IE 11 is not supported. For an optimal experience visit our site on another browser.

Marco Rubio tries to boost his conservative cred

The war on women is heating up, and this time around Sen. Marco Rubio is stirring the pot.
Sen. Marco Rubio, R-Fla. walks toward the stage as he is introduced before speaking at the Faith and Freedom Coalition Road to Majority Conference in Washington, Thursday, June 13, 2013. (Photo by Charles Dharapak/AP)
Sen. Marco Rubio, R-Fla. walks toward the stage as he is introduced before speaking at the Faith and Freedom Coalition Road to Majority Conference in...

The war on women is heating up, and this time around Sen. Marco Rubio is stirring the pot.

The Florida Republican lawmaker and potential 2016 presidential contender is soon expected to introduce a bill in the Senate to ban abortions after 20 weeks of pregnancy.

Team Rubio is playing coy, with spokeswoman Brooke Sammon refusing to confirm or comment to msnbc. But  anti-abortion groups like the Susan B. Anthony List are insisting--after urging Rubio to sponsor the bill--that he’s interested.

“He’s one of the most articulate folks and has been active on this issue for a long time,” said SBA spokeswoman Mallory Quigley. "His staff has indicated he’s looking at it and he would be making the announcement sometime this week.” According to the Weekly Standard, Rubio has already agreed to become the lead sponsor of the bill. Similar legislation has already passed in the GOP-led House with a 228-196 vote.

While such legislation has little chance of passing in the Democratic-controlled Senate (Obama has promised to veto such a bill in any case), political analysts say Rubio is making the move to cozy up to social conservatives ahead of 2016, and extend an olive branch to those on the right he outraged for supporting bipartisan immigration reform.

“If he wants to make a successful run in 2016, Rubio has got to find a way to find even ground with conservatives,” said  Republican strategist Ford O’Connell.

His backing of the bill that would provide a path to citizenship for 11 million undocumented immigrants living on the U.S.–contingent on increased border enforcement–Rubio has lost support among his base. A Rasmussen poll shows his popularity among Republicans is sinking. His name recently drew boos at a Tea Party rally on Capitol Hill. And conservative shock jock Glenn Beck recently called Rubio a “piece of garbage” for defending the immigration bill.

The federal debate on the abortion ban comes as similar battles are raging in the states. In Texas, Gov. Rick Perry is promising the GOP-led legislature will pass a bill that would essentially eliminate nearly every abortion clinic in the state--the bill that was stalled by Wendy Davis' filibuster late last month.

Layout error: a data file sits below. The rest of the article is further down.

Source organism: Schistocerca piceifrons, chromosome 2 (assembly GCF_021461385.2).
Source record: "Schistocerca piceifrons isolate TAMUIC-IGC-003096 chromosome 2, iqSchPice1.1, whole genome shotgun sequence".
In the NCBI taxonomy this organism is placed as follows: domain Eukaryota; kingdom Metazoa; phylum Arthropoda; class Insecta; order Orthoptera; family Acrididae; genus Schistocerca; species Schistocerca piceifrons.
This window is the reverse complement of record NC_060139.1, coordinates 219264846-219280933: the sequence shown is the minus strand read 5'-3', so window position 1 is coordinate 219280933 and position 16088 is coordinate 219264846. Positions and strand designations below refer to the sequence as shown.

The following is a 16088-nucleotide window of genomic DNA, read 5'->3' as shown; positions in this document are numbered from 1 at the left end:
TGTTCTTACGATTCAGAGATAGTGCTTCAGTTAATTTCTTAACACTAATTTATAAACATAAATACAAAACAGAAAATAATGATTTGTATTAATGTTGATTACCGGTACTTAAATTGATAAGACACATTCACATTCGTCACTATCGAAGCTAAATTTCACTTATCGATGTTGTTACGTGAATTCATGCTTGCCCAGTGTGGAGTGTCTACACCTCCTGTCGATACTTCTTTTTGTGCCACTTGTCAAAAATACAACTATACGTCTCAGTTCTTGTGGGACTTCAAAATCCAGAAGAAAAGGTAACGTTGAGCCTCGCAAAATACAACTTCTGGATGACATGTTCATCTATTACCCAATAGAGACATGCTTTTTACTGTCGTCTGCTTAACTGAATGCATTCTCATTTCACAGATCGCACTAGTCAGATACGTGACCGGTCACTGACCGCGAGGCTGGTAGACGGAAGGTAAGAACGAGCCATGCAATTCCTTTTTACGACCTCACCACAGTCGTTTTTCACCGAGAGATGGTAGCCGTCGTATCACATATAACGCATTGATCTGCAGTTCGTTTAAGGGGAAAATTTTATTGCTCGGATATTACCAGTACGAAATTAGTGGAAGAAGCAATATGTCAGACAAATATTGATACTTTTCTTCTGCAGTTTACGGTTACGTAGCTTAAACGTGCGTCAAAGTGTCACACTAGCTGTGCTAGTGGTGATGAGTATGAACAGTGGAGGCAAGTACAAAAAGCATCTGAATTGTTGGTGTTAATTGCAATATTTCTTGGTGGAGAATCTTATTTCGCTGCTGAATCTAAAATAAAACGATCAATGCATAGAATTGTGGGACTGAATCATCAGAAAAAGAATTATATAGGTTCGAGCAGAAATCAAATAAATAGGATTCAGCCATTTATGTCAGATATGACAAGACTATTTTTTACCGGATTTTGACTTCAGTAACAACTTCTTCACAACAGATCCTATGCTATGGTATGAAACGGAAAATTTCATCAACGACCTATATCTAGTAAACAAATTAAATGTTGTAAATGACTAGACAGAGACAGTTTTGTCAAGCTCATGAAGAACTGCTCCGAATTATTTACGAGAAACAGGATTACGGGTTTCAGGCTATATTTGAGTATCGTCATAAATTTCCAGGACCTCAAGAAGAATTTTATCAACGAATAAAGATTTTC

And in North Carolina, the state Senate recently passed a series of anti-abortion amendments, tacked on to a bill that would ban Sharia law, that would impose strict regulations on abortion clinics that critics say would shut down all but one clinic in the state.

O’Connell said if Rubio is interested in winning the Republican nomination, his backing of the bill is a “wise move,” especially because there’s virtually no chance it will be become law. He can go on the record stating he’s in favor of the ban while also having the safety net of it never passing (and therefore not provoking the kind of backlash that it might, if it became law).

"He wants to shore up his conservative base, especially because he's taking some hits on immigration," said Democratic strategist Maria Cardona. "He's doing it in a way that any blowback will be early blowback. He will be able to look back in 2016 and say 'look what I did in 2013' and he won't necessarily have to talk a lot about the issue...He wants to wave the conservative flag again, and this is it for him. It's risky."

Women’s reproductive health is dangerous territory for Republicans, most recently demonstrated by failed Republican Senate candidates Richard Mourdock of Indiana and Todd Akin of Missouri who were steamrolled by Dems in 2012 after offensive remarks about rape and abortion.

"It's certainly not a good strategy if you're trying to win the women's vote," said Cardona, noting women make up 53% of the electorate. "It's not a good idea to sign up for social demagoguery issues, especially ones that were such hot button issues in 2012, and ones that were huge losers for the Republican Party."

Sonia Ossorio, president of the National Organization for Women in New York City, added "This is not going to fly with most Americans...[Rubio's] simply trying to pander to his base. And it's unfortunate that legislators like Marco Rubio don't take their voters seriously--thinking they can just play with people's lives, whether that's immigration or women, like they are trading cards."